can support data transfer up to 100 kbs. There is also fast I2C at 400 kbs and high speed I2C at 3.4 Mbps.
The I2C Bus Master signals are shown below:
SCL
SPI Bus Clock.
SDA
Data
I2C bus has only two signals: SCL and SDA. They are both bi-directional and open collector. Pull-up resistors
on SCL and SDA are required. SCL is used for clock and wait. SDA is used for address and data since there
is only one data line full-duplex cannot be supported.
Figure 3.1 shows an example I2C system is shown below with two Master/Slave devices and two Slave only
devices. The I2C bus does not have device select signals, but selects an I2C device by sending a device
select byte. Therefore, all I2C devices must be preprogrammed with a unique I2C bus address before they
are used on the I2C bus. The I2C protocol supports up to 127 addressable devices.
Figure 3.1 Typical I2C Bus System
Pull Up Resistors
SCL
SDA
SCL
SDA
SCL
Master/
Slave #1
3.1
SDA
SCL
Master/
Slave #2
SDA
SCL
Slave #3
SDA
Slave #4
I2C Bus Cycle
The I2C clock signal (SCK) is generated by the current master, but all the slaves can hold the SCK signal low
until they are ready to allow it to go high. In this way a rising SCK is delayed until the slowest I2C device is
ready. Figure 3.2 shows the transfer of a byte to a slave, the slave acknowledges the transfer, and then holds
down SCL until it is ready for the next byte.
Figure 3.2 I2C Bus Cycle
START
MSB
LSB
Acknowledgement signals from receiver
8
9
SDA
SCL
1
2
6
7
1
SCL held low by slave to hold off the next data until it is ready .
Bus arbitration is done with the SDA line. All of the potential bus masters simultaneously try to drive the SDA
signal. When any bus master detects that they have driven a '1', but detected a '0' on the SDA signal it has
lost the bus arbitration. It will immediately give up driving the SDA signal and will go into slave mode incase it
was the addressed slave device.
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4.
Note
JTAG
The Joint Test Action Group (JTAG) method of connection is the IEEE standard #1149. It is also known as
“JTAG boundary scan”. JTAG is commonly used for the following applications:
1. Board Assembly Test (verifies the connectivity of device pins to the PCB)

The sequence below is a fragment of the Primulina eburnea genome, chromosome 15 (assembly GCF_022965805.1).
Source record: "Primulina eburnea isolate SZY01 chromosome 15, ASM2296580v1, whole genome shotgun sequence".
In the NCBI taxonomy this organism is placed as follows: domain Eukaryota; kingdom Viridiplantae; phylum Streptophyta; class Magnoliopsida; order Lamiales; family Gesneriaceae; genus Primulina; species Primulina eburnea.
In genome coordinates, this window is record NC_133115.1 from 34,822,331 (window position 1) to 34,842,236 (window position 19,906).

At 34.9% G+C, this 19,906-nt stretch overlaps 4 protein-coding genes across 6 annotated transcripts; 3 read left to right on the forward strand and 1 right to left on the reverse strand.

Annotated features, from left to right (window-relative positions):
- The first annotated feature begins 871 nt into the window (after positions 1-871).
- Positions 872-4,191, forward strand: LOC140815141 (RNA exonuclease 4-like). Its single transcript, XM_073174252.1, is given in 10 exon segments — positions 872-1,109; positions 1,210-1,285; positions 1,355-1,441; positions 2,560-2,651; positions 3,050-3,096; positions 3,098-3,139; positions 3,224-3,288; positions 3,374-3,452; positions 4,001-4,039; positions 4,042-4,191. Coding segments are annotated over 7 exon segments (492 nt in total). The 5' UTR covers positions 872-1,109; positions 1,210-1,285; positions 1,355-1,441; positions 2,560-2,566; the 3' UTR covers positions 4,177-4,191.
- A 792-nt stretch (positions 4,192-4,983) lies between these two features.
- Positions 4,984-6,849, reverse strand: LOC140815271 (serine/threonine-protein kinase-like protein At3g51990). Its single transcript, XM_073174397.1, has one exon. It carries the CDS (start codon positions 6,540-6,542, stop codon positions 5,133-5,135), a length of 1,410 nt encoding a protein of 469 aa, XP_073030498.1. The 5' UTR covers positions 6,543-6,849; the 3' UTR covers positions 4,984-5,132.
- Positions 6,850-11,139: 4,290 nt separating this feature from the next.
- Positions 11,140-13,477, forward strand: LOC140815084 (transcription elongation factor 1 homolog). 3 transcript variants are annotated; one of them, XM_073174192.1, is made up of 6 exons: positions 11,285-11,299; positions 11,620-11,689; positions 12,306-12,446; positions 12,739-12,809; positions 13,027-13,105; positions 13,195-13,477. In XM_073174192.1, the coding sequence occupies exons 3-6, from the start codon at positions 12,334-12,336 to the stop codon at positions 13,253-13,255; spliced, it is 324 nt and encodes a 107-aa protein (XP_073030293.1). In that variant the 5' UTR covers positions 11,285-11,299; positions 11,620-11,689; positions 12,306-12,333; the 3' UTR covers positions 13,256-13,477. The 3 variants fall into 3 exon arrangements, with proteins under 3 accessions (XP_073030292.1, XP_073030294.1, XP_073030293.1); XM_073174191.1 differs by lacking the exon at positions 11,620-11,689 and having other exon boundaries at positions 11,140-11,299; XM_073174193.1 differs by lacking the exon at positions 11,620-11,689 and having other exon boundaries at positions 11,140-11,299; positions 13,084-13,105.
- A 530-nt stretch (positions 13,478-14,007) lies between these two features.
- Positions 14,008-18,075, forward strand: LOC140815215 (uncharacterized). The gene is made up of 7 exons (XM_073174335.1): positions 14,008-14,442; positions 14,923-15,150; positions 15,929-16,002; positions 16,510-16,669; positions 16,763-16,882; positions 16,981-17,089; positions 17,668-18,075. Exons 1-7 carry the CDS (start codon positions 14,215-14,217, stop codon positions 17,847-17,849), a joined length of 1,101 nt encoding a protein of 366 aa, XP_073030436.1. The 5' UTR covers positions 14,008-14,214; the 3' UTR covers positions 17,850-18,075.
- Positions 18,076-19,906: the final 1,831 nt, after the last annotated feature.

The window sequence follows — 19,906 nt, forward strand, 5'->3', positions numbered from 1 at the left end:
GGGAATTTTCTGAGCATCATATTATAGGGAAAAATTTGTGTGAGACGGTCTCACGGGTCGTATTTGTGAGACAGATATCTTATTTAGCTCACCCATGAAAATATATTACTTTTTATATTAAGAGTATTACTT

2. Development Tool (in-circuit emulator)
3. System Debug (provides a “back door” into the system)
4. Testing internal device circuitry (not be discussed here)
Typically, JTAG is a feature found in relatively high pin count devices, but not in low pin count devices. I2C
and SPI can be found in both high pin count devices like microcontrollers and in low pin count devices like
A/D converters.
JTAG uses four (plus an optional reset signal) wires to pass data through devices in a daisy chain. These
signals are shown below:
1. TDI (Test Data In) - Daisy Chained
2. TDO (Test Data Out) - Daisy Chained
3. TCK (Test Clock) - Shared
4. TMS (Test Mode Select) - Shared
5. TRST (Test ReSeT) optional
Figure 4.1 shows an example of a JTAG circuit is shown in the following figure. There is a JTAG Controller
Connection and three JTAG devices.
Figure 4.1 JTAG Bus System
TMS
TCK
JTAG
Controller
Connector
TDI
TCK
TMS
TCK
TMS
TCK
TMS
Device #1
Device #2
Device #3
TDI
TDI
TDI
TDO
TDO
TDO
TD0
A JTAG Controller is connected at the connector and it drives TCK and TDI into DEVICE #1. The TDI data
eventually passed out of the DEVICE #1 TDO pin into DEVICE #2 and so on until the daisy chain is closed
back at the JTAG Controller at TDO. The buses signals TMS and TCK control the data transfer.
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4.1
No t e
JTAG Bus Cycle
Data outputs change on the falling edge of TCK and data is sampled on rising edge of TCK. TMS and TRST
are not shown. Data transfers with JTAG are takes more clocks than the other serial buses, because in JTAG
the data must pass sequentially through the devices in the chain. See Figure 4.2.
Figure 4.2 JTAG Bus Cycle
TCK
TDI/TDO
0
1
0
0
1
1
0
LSB
1
MSB
5. Summary
Using serial buses instead of parallel buses can cut component costs, space, and power consumption. Lower
system performance is typical, but could be acceptable in many applications. Complete systems can be built
using either SPI or I2C. JTAG is typically used only during product development, manufacturing, or servicing.
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6.
Note
Revision History
Section
Description
Revision 01 (April 13, 2007)
Initial release